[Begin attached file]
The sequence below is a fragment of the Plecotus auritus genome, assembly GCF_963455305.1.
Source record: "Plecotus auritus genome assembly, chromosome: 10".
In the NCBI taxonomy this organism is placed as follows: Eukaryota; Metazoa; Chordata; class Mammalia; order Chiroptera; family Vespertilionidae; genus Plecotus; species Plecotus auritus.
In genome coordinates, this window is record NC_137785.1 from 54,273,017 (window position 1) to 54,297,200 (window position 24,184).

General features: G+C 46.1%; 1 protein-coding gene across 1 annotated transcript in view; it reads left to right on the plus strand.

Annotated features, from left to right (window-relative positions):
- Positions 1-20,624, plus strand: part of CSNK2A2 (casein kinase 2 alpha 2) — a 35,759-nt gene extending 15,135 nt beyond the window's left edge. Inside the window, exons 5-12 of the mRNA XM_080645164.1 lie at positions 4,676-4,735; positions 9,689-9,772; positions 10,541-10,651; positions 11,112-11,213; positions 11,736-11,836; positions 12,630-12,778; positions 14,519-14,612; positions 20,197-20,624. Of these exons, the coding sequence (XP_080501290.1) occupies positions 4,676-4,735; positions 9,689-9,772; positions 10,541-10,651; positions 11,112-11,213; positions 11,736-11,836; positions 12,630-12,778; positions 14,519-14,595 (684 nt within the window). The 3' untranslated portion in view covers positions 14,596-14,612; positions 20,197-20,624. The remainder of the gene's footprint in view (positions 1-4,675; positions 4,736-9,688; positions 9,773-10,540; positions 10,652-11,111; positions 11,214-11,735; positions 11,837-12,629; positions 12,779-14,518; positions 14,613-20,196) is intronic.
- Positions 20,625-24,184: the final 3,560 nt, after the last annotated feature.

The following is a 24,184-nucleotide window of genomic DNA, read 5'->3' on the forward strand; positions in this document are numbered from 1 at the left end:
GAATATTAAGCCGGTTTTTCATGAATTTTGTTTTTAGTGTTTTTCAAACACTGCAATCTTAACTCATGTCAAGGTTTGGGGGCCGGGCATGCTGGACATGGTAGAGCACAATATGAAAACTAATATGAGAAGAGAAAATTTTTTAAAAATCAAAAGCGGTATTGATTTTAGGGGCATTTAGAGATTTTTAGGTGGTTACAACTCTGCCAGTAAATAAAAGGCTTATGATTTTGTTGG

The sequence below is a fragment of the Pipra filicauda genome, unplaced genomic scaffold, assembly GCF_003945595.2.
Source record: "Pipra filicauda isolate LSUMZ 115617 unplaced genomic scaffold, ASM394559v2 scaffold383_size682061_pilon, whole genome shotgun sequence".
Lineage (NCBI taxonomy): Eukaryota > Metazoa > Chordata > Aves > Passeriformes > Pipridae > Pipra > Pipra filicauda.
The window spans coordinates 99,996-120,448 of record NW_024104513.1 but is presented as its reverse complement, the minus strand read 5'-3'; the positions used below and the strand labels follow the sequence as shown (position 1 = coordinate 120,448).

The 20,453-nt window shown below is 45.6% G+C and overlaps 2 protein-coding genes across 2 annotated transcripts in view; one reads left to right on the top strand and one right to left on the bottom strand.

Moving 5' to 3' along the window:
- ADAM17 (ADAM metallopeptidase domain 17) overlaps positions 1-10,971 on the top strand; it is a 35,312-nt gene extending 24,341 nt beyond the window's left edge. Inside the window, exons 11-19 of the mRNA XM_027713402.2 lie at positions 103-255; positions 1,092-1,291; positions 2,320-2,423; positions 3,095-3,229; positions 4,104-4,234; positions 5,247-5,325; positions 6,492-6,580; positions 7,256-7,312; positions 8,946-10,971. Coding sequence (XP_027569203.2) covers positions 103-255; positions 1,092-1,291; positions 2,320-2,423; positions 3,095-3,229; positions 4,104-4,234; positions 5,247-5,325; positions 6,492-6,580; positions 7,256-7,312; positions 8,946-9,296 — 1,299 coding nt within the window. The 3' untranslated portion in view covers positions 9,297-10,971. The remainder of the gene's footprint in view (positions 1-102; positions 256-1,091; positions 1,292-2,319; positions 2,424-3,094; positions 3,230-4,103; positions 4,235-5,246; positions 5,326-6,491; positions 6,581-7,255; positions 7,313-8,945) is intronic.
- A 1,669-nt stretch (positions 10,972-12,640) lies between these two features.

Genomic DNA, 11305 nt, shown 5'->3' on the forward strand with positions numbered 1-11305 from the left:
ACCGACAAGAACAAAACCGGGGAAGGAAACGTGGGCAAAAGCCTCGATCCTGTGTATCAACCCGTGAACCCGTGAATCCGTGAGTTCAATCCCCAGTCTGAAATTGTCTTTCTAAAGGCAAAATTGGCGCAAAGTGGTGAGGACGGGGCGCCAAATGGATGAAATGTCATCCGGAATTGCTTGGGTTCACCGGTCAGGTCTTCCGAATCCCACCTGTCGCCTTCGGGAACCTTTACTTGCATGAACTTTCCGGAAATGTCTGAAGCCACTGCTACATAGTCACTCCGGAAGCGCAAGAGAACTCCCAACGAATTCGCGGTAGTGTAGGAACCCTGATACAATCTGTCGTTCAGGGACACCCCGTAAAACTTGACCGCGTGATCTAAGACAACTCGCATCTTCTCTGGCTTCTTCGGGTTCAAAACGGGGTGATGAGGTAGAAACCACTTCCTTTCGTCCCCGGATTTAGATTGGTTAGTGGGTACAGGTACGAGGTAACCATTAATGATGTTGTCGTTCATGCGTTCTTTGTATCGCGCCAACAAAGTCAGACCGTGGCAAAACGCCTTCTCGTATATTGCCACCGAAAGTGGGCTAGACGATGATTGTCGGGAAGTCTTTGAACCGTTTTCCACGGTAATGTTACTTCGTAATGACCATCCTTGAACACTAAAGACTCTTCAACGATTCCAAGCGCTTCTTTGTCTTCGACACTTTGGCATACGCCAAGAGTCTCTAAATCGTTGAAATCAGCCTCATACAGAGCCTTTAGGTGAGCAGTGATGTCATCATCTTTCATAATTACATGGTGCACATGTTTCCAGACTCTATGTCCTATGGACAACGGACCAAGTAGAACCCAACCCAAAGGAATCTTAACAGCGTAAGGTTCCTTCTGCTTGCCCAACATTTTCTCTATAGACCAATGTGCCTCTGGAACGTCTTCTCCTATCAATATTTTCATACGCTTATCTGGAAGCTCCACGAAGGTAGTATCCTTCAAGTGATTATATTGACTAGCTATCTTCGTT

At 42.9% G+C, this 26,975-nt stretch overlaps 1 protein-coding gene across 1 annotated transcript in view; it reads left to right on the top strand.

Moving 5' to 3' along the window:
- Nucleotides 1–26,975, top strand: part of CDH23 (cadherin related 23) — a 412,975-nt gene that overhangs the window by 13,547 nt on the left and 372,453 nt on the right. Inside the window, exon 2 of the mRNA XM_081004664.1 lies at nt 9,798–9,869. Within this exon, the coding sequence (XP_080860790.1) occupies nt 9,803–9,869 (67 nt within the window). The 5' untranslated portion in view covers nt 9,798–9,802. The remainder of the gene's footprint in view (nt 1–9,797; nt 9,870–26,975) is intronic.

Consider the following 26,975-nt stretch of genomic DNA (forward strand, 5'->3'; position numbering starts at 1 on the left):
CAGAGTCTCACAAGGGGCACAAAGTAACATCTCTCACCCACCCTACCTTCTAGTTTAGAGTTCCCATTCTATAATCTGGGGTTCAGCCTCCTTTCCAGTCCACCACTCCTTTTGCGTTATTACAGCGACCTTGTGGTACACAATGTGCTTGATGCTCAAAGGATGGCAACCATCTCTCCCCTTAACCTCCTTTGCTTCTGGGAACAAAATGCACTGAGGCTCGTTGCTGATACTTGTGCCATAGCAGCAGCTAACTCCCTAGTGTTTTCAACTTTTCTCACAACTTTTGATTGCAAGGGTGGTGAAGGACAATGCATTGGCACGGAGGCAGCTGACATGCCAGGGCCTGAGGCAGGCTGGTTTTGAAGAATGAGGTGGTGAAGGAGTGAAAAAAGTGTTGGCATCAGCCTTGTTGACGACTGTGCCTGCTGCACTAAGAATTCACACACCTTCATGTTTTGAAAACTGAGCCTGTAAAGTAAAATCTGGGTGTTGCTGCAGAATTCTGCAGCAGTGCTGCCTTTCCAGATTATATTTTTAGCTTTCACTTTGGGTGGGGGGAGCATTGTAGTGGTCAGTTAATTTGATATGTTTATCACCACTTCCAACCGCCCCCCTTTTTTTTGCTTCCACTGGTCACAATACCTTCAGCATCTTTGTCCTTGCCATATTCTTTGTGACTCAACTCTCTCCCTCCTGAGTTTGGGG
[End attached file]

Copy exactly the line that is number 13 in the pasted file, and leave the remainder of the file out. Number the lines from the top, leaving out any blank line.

Lineage (NCBI taxonomy): Eukaryota > Metazoa > Chordata > Aves > Passeriformes > Pipridae > Pipra > Pipra filicauda.